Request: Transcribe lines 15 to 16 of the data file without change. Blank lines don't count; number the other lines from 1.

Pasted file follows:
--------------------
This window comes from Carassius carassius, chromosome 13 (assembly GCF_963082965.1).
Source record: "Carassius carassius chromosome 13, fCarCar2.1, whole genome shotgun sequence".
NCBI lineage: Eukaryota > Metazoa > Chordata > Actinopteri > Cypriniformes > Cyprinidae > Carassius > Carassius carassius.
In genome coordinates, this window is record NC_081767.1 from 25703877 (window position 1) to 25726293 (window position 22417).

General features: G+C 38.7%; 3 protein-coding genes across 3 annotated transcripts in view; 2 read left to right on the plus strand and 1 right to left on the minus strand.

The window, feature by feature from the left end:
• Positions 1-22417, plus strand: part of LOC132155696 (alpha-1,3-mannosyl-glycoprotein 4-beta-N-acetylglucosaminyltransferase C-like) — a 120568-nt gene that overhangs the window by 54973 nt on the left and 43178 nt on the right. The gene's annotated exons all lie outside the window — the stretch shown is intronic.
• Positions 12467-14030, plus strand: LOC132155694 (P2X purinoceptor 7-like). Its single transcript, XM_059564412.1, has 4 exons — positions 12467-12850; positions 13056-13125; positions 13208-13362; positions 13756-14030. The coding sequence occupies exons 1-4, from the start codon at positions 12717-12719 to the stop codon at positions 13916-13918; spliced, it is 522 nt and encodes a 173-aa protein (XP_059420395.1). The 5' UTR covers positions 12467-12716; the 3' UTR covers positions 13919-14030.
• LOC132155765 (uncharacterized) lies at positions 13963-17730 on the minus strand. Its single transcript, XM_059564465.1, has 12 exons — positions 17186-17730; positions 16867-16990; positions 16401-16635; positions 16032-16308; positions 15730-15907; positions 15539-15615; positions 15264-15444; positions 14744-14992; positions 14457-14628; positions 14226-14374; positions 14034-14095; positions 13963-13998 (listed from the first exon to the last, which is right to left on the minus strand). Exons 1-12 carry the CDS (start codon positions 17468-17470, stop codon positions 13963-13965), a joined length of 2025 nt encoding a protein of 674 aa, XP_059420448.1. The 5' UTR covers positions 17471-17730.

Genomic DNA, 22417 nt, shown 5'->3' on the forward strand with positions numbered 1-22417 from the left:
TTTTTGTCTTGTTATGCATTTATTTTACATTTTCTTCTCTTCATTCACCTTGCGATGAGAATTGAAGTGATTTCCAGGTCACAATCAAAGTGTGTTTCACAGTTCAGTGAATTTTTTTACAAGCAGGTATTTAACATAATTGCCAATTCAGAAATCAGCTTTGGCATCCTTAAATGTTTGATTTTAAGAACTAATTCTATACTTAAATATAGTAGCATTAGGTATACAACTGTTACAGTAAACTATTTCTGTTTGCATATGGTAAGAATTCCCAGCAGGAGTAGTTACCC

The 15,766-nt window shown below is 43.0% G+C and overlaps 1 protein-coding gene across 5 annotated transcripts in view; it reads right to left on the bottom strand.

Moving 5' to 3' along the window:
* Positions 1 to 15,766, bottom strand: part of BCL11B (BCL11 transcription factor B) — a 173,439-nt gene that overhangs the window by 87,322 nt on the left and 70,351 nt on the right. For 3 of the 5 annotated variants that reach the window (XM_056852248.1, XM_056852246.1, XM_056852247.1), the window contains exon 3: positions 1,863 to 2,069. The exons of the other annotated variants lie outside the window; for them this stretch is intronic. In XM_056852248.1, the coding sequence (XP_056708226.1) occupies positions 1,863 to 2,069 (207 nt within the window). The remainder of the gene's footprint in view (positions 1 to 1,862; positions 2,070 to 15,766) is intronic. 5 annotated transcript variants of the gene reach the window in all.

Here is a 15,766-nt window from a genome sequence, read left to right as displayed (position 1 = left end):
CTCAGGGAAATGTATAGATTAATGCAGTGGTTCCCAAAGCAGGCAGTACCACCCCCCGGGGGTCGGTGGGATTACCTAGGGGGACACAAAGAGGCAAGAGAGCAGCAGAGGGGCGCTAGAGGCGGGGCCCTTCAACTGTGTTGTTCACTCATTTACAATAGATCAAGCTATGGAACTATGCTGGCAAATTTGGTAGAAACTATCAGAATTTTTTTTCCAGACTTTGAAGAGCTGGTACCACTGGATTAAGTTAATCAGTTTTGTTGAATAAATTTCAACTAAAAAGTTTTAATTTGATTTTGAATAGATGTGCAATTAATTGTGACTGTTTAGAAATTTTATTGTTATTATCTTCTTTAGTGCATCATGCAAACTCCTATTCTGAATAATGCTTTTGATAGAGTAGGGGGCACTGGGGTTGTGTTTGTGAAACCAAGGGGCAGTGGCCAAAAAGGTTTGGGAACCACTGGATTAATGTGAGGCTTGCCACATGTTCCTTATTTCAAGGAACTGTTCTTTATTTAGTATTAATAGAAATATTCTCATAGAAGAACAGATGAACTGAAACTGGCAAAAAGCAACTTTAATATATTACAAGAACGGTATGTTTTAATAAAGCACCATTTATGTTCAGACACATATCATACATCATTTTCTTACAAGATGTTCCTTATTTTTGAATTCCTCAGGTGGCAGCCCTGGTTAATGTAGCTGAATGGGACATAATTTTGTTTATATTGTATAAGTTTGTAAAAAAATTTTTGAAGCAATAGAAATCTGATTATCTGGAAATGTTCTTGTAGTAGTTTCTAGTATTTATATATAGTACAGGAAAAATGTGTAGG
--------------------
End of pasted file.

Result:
Here is a 15,766-nt window from a genome sequence, read left to right as displayed (position 1 = left end):
CTCAGGGAAATGTATAGATTAATGCAGTGGTTCCCAAAGCAGGCAGTACCACCCCCCGGGGGTCGGTGGGATTACCTAGGGGGACACAAAGAGGCAAGAGAGCAGCAGAGGGGCGCTAGAGGCGGGGCCCTTCAACTGTGTTGTTCACTCATTTACAATAGATCAAGCTATGGAACTATGCTGGCAAATTTGGTAGAAACTATCAGAATTTTTTTTCCAGACTTTGAAGAGCTGGTACCACTGGATTAAGTTAATCAGTTTTGTTGAATAAATTTCAACTAAAAAGTTTTAATTTGATTTTGAATAGATGTGCAATTAATTGTGACTGTTTAGAAATTTTATTGTTATTATCTTCTTTAGTGCATCATGCAAACTCCTATTCTGAATAATGCTTTTGATAGAGTAGGGGGCACTGGGGTTGTGTTTGTGAAACCAAGGGGCAGTGGCCAAAAAGGTTTGGGAACCACTGGATTAATGTGAGGCTTGCCACATGTTCCTTATTTCAAGGAACTGTTCTTTATTTAGTATTAATAGAAATATTCTCATAGAAGAACAGATGAACTGAAACTGGCAAAAAGCAACTTTAATATATTACAAGAACGGTATGTTTTAATAAAGCACCATTTATGTTCAGACACATATCATACATCATTTTCTTACAAGATGTTCCTTATTTTTGAATTCCTCAGGTGGCAGCCCTGGTTAATGTAGCTGAATGGGACATAATTTTGTTTATATTGTATAAGTTTGTAAAAAAATTTTTGAAGCAATAGAAATCTGATTATCTGGAAATGTTCTTGTAGTAGTTTCTAGTATTTATATATAGTACAGGAAAAATGTGTAGG